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Medical writing was originally an editorial, grammatical, and formatting function that assisted clinicians in developing study protocols, clinical study reports, and manuscripts for publication. Its role expanded into regulatory submissions as regulatory guidelines became more complex, and medical writing assisted in preparing these documents in the correct formats and standards for submission.

Key Highlights

Learn how strategic medical writing differs from standard medical writing in its functions and expectations from the roles of the writers.

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PRA Insights Team
PRA Insights Team

Medical writing was originally an editorial, grammatical, and formatting function that assisted clinicians in developing study protocols, clinical study reports, and manuscripts for publication. Its role expanded into regulatory submissions as regulatory guidelines became more complex, and medical writing assisted in preparing these documents in the correct formats and standards for submission.

In more recent years, the term strategic medical writing has gained popularity as a desirable function. But what is the difference between standard medical writing and strategic medical writing? More importantly, what is the value of it?

Standard medical writing traditionally entails working with collaborators who drive the document development process. The writer is often given direction for the document’s content without any insight into the document’s value for an overall drug development program. Strategic writing is entirely the opposite, where writers are key members of the clinical or regulatory development team, drive the process of document development, and fully understand the nuances of the documents subject matter, with sufficient skills to provide consultancy to any other authors.

Strategic medical writers have a deep understanding of the process of drug development and regulatory strategy, and can pull the clinical team together like the pieces of a puzzle to maximize success of any regulatory submissions. A strategic medical writer brings not only technical skills, but a constellation of other abilities, such as:

  • cross functional team collaboration—bringing marketing, clinical, regulatory, and statistical teams together as needed
  • successful negotiation and leadership techniques—bringing their knowledge of drug development and regulatory strategy to suggest the direction that will lead to a most favorable and rapid outcome
  • proficiency in project management—keeping the team focused and the timeline moving, rather than waiting for a third party to direct the next steps
  • constructing a key storyline—ensuring that data doesn’t just speak for itself, but is explained in an organized and effective manner

The application of this skillset results in a wholly improved document and a streamlined writing process, which ultimately leads to improved outcomes from the submission process. For example, consider the regulations covering Paediatric Investigation Plan (PIP) requirements from the European Medicines Agency (EMA)1,2. A strategic medical writing approach—where the writer can interpret the regulations, knows the properties of the study drug, and understands the company’s needs—might suggest that an innovative Mechanism of Action (MOA)-based PIP waiver application could be filed. Then, the strategic medical writer would have enough understanding to compose a robust justification to articulate that the study drug is intended for conditions that occur only in adult populations, leading to a positive opinion from the European Medicines Agency-Paediatric Committee. With this pediatric waiver, the sponsor saves extensive financial and clinical resources, as well as reduces patient burden by not requiring lengthy and slow enrollment for pediatric trials.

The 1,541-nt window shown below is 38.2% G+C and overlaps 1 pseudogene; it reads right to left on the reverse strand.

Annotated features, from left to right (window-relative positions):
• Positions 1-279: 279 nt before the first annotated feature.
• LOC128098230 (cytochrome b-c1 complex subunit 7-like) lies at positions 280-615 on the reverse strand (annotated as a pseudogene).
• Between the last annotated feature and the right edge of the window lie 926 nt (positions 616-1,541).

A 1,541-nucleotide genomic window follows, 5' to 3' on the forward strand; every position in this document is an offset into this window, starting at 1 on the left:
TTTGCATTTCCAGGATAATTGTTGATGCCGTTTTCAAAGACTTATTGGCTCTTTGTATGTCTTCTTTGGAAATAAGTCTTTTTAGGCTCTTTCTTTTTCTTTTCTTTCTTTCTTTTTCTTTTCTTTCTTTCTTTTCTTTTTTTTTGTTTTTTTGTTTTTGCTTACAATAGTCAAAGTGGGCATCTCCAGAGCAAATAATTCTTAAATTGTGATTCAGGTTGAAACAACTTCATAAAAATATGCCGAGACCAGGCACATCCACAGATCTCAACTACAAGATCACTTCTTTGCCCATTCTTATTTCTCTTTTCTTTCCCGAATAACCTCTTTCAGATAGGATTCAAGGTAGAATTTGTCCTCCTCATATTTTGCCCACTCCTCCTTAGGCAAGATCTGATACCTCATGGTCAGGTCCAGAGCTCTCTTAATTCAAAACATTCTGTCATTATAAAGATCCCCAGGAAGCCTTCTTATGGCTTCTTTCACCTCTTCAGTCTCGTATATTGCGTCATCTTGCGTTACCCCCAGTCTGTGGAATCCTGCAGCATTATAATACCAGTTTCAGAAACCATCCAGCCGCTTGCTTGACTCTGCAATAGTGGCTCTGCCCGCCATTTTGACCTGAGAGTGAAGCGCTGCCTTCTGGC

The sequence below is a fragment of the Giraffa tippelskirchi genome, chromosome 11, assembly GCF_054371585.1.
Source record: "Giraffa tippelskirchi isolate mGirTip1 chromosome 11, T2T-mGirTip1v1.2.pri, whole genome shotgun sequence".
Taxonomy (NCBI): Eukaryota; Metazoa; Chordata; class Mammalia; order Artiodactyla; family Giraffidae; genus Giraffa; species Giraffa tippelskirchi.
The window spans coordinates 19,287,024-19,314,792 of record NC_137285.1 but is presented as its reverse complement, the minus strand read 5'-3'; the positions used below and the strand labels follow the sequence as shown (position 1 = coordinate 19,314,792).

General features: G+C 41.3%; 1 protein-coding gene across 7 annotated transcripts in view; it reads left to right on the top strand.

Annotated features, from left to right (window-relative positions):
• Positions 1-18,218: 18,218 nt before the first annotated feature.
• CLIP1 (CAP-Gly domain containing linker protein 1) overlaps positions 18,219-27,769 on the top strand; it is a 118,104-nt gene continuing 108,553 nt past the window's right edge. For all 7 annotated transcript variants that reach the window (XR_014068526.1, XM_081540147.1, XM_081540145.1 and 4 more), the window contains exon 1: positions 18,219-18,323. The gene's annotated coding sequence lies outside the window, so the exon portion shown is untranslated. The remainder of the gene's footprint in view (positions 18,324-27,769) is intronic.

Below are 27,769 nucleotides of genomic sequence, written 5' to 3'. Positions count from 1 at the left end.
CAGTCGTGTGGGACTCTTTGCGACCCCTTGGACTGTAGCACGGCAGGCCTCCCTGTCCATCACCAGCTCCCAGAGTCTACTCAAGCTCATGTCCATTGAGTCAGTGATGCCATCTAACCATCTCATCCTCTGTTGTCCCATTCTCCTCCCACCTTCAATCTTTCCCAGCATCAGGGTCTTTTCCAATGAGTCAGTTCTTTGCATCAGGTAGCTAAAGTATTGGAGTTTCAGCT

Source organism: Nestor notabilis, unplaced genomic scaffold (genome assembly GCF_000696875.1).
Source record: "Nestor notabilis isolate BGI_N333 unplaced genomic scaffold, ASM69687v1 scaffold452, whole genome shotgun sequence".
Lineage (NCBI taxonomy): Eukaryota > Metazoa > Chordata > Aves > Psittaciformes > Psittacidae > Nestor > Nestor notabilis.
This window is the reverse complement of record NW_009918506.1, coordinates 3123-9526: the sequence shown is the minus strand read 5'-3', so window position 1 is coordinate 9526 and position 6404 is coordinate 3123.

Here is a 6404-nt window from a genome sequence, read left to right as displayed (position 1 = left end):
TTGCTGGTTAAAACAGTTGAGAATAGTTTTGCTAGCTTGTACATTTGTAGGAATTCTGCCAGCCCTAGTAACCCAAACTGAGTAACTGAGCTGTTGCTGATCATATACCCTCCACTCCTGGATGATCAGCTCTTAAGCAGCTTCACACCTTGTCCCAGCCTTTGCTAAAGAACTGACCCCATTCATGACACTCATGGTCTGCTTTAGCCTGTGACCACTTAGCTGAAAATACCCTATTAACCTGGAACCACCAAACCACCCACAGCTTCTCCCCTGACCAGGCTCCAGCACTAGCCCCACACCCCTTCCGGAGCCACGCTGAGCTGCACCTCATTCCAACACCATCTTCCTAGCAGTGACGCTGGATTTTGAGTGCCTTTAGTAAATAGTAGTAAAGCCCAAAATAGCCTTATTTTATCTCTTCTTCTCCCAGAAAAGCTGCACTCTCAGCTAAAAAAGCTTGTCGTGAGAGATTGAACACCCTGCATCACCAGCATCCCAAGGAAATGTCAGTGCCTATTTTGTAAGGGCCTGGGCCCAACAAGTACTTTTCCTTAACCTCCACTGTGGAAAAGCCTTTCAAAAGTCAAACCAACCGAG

Learn more about PRA’s work with the Paediatric Investigation Plan

The expectation now is that strategic medical writing is the new standard of truly effective medical writing. With the increased volume of pre- and post- marketing authorization regulations, more and more documents are required for submission, which all require understanding and knowledge of both the regulations and the drug development process. With a strategic medical writer at the helm, the submission process runs more smoothly. There are fewer inquiries and questions from regulatory authorities, which leads to more rapid approval rates. This is not only good for business, but good for patients who are awaiting these potentially life-changing therapies.

PRA’s Global Regulatory Affairs team strategically shortens approval timelines and efficiently gets your products to market and beyond. We are committed to keeping our clients abreast of changes in the regulatory landscape to ensure patients are protected and your goals stay on track.

References:

  1. Regulation (EC) no 1901/2006 of the European Parliament and of the Council of 12 December 2006 on medicinal products for paediatric use and amending Regulation (EEC) No 1768/92, Directive 2001/20/EC, Directive 2001/83/EC and Regulation (EC) No 726/2004.
  2. Regulation (EC) No 1902/2006 of the European Parliament and of the Council of 20 December 2006 amending Regulation 1901/2006 on medicinal products for paediatric use.

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